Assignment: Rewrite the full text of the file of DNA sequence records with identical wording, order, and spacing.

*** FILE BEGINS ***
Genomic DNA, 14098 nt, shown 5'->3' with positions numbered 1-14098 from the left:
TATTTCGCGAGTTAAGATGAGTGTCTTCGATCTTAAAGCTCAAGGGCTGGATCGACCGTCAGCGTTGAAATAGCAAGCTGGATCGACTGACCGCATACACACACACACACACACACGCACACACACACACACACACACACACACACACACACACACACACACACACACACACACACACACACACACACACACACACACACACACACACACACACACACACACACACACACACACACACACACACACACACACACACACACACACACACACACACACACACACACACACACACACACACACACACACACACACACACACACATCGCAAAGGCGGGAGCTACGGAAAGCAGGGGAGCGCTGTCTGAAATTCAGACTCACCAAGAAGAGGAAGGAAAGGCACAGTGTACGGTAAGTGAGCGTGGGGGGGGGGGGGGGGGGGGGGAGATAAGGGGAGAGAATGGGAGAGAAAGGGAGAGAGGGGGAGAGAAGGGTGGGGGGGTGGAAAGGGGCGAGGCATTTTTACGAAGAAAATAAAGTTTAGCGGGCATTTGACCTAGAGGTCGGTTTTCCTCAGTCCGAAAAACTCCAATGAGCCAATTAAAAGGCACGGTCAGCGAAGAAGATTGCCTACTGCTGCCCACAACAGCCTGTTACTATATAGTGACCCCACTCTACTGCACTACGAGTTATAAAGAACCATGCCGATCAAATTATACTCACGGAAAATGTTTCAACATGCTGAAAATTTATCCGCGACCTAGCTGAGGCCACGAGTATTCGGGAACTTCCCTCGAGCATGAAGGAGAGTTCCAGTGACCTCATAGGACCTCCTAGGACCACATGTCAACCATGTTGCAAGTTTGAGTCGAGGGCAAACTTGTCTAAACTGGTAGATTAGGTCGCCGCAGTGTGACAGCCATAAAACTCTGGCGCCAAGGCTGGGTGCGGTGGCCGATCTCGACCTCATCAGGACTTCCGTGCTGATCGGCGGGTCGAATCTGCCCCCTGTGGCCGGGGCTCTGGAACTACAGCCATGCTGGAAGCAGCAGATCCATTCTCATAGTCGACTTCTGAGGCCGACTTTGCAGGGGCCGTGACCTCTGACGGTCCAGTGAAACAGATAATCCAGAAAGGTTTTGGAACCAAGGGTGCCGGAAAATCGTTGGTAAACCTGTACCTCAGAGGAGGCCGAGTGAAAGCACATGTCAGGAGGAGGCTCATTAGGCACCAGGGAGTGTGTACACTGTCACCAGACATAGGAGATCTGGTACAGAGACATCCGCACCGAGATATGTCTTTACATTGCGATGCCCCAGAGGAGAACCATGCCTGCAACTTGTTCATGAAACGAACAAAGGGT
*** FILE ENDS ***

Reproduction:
Genomic DNA, 14098 nt, shown 5'->3' with positions numbered 1-14098 from the left:
TATTTCGCGAGTTAAGATGAGTGTCTTCGATCTTAAAGCTCAAGGGCTGGATCGACCGTCAGCGTTGAAATAGCAAGCTGGATCGACTGACCGCATACACACACACACACACACACGCACACACACACACACACACACACACACACACACACACACACACACACACACACACACACACACACACACACACACACACACACACACACACACACACACACACACACACACACACACACACACACACACACACACACACACACACACACACACACACACACACACACACACACACACACACACACACACACACACACACACACATCGCAAAGGCGGGAGCTACGGAAAGCAGGGGAGCGCTGTCTGAAATTCAGACTCACCAAGAAGAGGAAGGAAAGGCACAGTGTACGGTAAGTGAGCGTGGGGGGGGGGGGGGGGGGGGGGAGATAAGGGGAGAGAATGGGAGAGAAAGGGAGAGAGGGGGAGAGAAGGGTGGGGGGGTGGAAAGGGGCGAGGCATTTTTACGAAGAAAATAAAGTTTAGCGGGCATTTGACCTAGAGGTCGGTTTTCCTCAGTCCGAAAAACTCCAATGAGCCAATTAAAAGGCACGGTCAGCGAAGAAGATTGCCTACTGCTGCCCACAACAGCCTGTTACTATATAGTGACCCCACTCTACTGCACTACGAGTTATAAAGAACCATGCCGATCAAATTATACTCACGGAAAATGTTTCAACATGCTGAAAATTTATCCGCGACCTAGCTGAGGCCACGAGTATTCGGGAACTTCCCTCGAGCATGAAGGAGAGTTCCAGTGACCTCATAGGACCTCCTAGGACCACATGTCAACCATGTTGCAAGTTTGAGTCGAGGGCAAACTTGTCTAAACTGGTAGATTAGGTCGCCGCAGTGTGACAGCCATAAAACTCTGGCGCCAAGGCTGGGTGCGGTGGCCGATCTCGACCTCATCAGGACTTCCGTGCTGATCGGCGGGTCGAATCTGCCCCCTGTGGCCGGGGCTCTGGAACTACAGCCATGCTGGAAGCAGCAGATCCATTCTCATAGTCGACTTCTGAGGCCGACTTTGCAGGGGCCGTGACCTCTGACGGTCCAGTGAAACAGATAATCCAGAAAGGTTTTGGAACCAAGGGTGCCGGAAAATCGTTGGTAAACCTGTACCTCAGAGGAGGCCGAGTGAAAGCACATGTCAGGAGGAGGCTCATTAGGCACCAGGGAGTGTGTACACTGTCACCAGACATAGGAGATCTGGTACAGAGACATCCGCACCGAGATATGTCTTTACATTGCGATGCCCCAGAGGAGAACCATGCCTGCAACTTGTTCATGAAACGAACAAAGGGT